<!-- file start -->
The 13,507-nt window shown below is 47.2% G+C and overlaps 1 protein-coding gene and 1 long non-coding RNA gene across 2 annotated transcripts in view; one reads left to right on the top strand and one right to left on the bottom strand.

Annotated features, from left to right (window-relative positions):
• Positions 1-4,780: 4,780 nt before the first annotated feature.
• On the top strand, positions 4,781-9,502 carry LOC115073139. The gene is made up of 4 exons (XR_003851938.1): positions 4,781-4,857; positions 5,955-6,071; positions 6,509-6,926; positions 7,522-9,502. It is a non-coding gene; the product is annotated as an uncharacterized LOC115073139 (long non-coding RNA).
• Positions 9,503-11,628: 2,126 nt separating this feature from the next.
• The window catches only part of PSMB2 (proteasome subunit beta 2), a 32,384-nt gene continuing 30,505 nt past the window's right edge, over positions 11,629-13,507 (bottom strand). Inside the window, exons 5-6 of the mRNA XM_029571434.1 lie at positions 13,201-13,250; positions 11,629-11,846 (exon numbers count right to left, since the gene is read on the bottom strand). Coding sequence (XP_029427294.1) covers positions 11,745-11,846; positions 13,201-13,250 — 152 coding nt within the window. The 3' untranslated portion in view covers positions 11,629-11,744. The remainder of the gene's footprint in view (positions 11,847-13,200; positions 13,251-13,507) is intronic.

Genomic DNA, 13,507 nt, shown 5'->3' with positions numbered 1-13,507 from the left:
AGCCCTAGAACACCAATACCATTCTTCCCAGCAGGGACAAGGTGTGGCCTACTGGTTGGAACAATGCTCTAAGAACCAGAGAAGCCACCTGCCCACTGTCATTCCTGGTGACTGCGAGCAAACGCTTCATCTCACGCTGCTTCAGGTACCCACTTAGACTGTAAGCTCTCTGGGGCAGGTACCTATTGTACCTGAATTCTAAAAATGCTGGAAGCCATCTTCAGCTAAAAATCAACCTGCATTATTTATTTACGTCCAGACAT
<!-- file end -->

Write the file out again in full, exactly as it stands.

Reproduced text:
The 13,507-nt window shown below is 47.2% G+C and overlaps 1 protein-coding gene and 1 long non-coding RNA gene across 2 annotated transcripts in view; one reads left to right on the top strand and one right to left on the bottom strand.

Annotated features, from left to right (window-relative positions):
• Positions 1-4,780: 4,780 nt before the first annotated feature.
• On the top strand, positions 4,781-9,502 carry LOC115073139. The gene is made up of 4 exons (XR_003851938.1): positions 4,781-4,857; positions 5,955-6,071; positions 6,509-6,926; positions 7,522-9,502. It is a non-coding gene; the product is annotated as an uncharacterized LOC115073139 (long non-coding RNA).
• Positions 9,503-11,628: 2,126 nt separating this feature from the next.
• The window catches only part of PSMB2 (proteasome subunit beta 2), a 32,384-nt gene continuing 30,505 nt past the window's right edge, over positions 11,629-13,507 (bottom strand). Inside the window, exons 5-6 of the mRNA XM_029571434.1 lie at positions 13,201-13,250; positions 11,629-11,846 (exon numbers count right to left, since the gene is read on the bottom strand). Coding sequence (XP_029427294.1) covers positions 11,745-11,846; positions 13,201-13,250 — 152 coding nt within the window. The 3' untranslated portion in view covers positions 11,629-11,744. The remainder of the gene's footprint in view (positions 11,847-13,200; positions 13,251-13,507) is intronic.

Genomic DNA, 13,507 nt, shown 5'->3' with positions numbered 1-13,507 from the left:
AGCCCTAGAACACCAATACCATTCTTCCCAGCAGGGACAAGGTGTGGCCTACTGGTTGGAACAATGCTCTAAGAACCAGAGAAGCCACCTGCCCACTGTCATTCCTGGTGACTGCGAGCAAACGCTTCATCTCACGCTGCTTCAGGTACCCACTTAGACTGTAAGCTCTCTGGGGCAGGTACCTATTGTACCTGAATTCTAAAAATGCTGGAAGCCATCTTCAGCTAAAAATCAACCTGCATTATTTATTTACGTCCAGACAT